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Planting and Maintaining Dove Fields

The dove shoot is a time honored tradition in many parts of the south. As Labor Day weekend rolls around hunters anxious to get into the field dust off shotguns, stools, and fill their vests with shells and anxiously await the evening flight of opening day doves.

Usually occurring around the first weekend of September, the dove opening is a social event. Perhaps that’s why it’s called a shoot instead of a hunt. Gunners take stands around manicured fields and take aim at these fast, maneuvering targets that challenge marksmanship and tempers. Many hunters got their initiation into the ranks in a dove field.

To have a good challenging hunt, most land owners want to know how to best prepare their fields to attract doves and hold doves. While the laws haven’t changed in some time, it’s still difficult for many to know what makes a good dove field legal. Billy Dukes, the Small Game project manager for the South Carolina Department of natural Resources says, “there are two ways to have a good and legal dove field.” He continues by saying “First there’s by normal agriculture practices, which most know about”, but then there is another statement he adds that says, “a crop may be grown and manipulated for wildlife management purposes.”

To paraphrase, if you grow sunflowers, and brown top millet, wheat etc., and bush hog the crop before season, it’s legal. Adding additional seed/crops to the field is not.

When it comes to choices of what to plant for doves it’s hard to beat the sunflower. Dukes says that “sunflowers are the foundation of all good dove fields.” Brown top millet is also good, but only to a degree. The advantage brown top millet gives is its shorter maturation rate. In other words, you can plant it a bit later and still have a crop by opening day. Or plant the same time and have it seed out early to help draw the birds before season. But as Dukes reminds us, “A good field with Sunflowers is going to draw birds, there really is no reason to push the limits.”

When deciding when to plant, it’s a simply mathematical formula. Start with opening day which this year is September 1 and count back the time it takes for the crop to mature and add two weeks. In other words, you want to start manipulating your crop at least two full weeks prior to the opening of dove season. Somewhere around the 10th to 15th of August, you should have your crops mature, and beginning to mow for distribution so the birds can access the seeds.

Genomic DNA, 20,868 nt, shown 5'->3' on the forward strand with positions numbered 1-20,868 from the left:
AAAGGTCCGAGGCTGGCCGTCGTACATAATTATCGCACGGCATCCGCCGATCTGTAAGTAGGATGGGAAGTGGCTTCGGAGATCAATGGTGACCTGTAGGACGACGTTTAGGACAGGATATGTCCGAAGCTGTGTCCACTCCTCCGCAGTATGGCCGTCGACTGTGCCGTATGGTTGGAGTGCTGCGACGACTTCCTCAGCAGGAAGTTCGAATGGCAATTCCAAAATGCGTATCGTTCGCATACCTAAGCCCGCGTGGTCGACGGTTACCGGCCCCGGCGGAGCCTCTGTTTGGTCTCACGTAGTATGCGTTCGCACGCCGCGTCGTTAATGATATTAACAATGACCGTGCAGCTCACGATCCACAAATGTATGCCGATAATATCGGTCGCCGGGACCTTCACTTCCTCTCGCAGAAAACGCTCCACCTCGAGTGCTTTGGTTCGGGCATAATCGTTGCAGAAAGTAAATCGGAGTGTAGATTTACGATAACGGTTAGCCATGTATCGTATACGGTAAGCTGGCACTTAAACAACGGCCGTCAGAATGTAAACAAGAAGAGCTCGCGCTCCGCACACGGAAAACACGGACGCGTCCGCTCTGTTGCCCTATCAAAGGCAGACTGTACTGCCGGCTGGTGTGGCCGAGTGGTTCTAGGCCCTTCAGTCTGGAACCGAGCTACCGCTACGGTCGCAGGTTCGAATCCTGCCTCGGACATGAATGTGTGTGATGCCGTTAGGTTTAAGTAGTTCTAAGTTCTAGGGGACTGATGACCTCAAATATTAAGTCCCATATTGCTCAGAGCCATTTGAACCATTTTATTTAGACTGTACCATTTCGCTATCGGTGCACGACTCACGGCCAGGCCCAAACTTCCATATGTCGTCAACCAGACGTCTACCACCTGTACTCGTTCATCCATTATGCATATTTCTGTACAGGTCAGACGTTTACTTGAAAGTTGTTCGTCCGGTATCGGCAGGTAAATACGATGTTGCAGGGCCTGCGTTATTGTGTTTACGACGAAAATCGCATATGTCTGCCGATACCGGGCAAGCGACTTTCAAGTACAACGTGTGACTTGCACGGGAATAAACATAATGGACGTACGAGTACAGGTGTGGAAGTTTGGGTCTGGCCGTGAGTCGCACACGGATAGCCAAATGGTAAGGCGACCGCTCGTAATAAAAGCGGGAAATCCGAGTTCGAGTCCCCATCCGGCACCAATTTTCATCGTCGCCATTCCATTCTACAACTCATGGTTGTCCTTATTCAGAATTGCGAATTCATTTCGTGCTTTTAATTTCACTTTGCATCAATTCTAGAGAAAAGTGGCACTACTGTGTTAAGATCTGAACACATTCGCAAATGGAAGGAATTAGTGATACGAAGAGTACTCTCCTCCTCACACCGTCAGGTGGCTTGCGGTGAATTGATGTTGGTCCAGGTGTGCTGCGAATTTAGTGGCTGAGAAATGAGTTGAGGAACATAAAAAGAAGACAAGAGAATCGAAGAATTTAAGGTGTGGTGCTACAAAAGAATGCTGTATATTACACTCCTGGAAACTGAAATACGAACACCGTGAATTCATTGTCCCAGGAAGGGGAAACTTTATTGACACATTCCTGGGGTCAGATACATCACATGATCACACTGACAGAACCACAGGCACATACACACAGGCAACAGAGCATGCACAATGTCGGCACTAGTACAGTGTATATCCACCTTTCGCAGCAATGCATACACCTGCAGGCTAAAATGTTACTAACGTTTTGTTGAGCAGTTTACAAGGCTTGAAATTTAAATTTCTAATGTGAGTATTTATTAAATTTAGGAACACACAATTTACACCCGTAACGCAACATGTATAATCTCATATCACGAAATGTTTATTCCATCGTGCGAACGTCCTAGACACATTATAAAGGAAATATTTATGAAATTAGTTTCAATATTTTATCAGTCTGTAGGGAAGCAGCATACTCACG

The ideal time to plant Sunflower is around the first of May, preferably no later than May 15th. Since most Sunflowers have a 100-120 day maturation rate. Many different seeds are available Medium size seed is preferred. Peredovik sunflower seed (90-100 day maturity) is suggested. It’s hardy and readily available and has a medium size that doves can easily eat. Cultivate at least twice to keep weeds under control.

When it comes time to mow the preferred method is to sickle mow the stalks, allow the seeds to dry and then bush hog to scatter the seeds. If you don’t have access to a sickle mower, then simply bush hog the crops. Do a little each week and increase the mowing as opening day approaches. It’s best to mow strips in your field, as opposed to mowing the whole field. This allows hunters to hide in the standing rows and provide ample cover. It also separates the doves for better hunting. I prefer to mow strips at least thirty yards wide and leave strips of 30 yards wide. Then I will mow 10 yards off of the strips to increase the size of the openings as the season nears.

Planting and maintaining a good dove field takes some work and expense. But having a legal field is easy. It starts with Sunflowers, many farmers like to add in brown top millet for variety and some say it helps. One advantage to brown top millet is it’s a lot less expensive to plant. But if your neighbor has sunflowers and you have brown top, be ready to listen to a lot of shooting while staring at a blank sky. The doves will choose sunflowers over brown top every time.

Most dove hunters hunt an average of 3-4 days per year, and 60% of banded doves are harvested in the first 8 days of the season. It’s easy to see that dove hunting is an opening day event. This year opening is Noon, Saturday, September 1st . In South Carolina and most adjoining states, the opening weekend which includes this year, September 1-3, is limited to afternoons only. By Tuesday morning, approximately 80% of the dove hunters have given up and moved onto other quarry. The doves are still there, if you really want a lot of good action, and a field to yourself, stay after them when everyone else has gone fishing.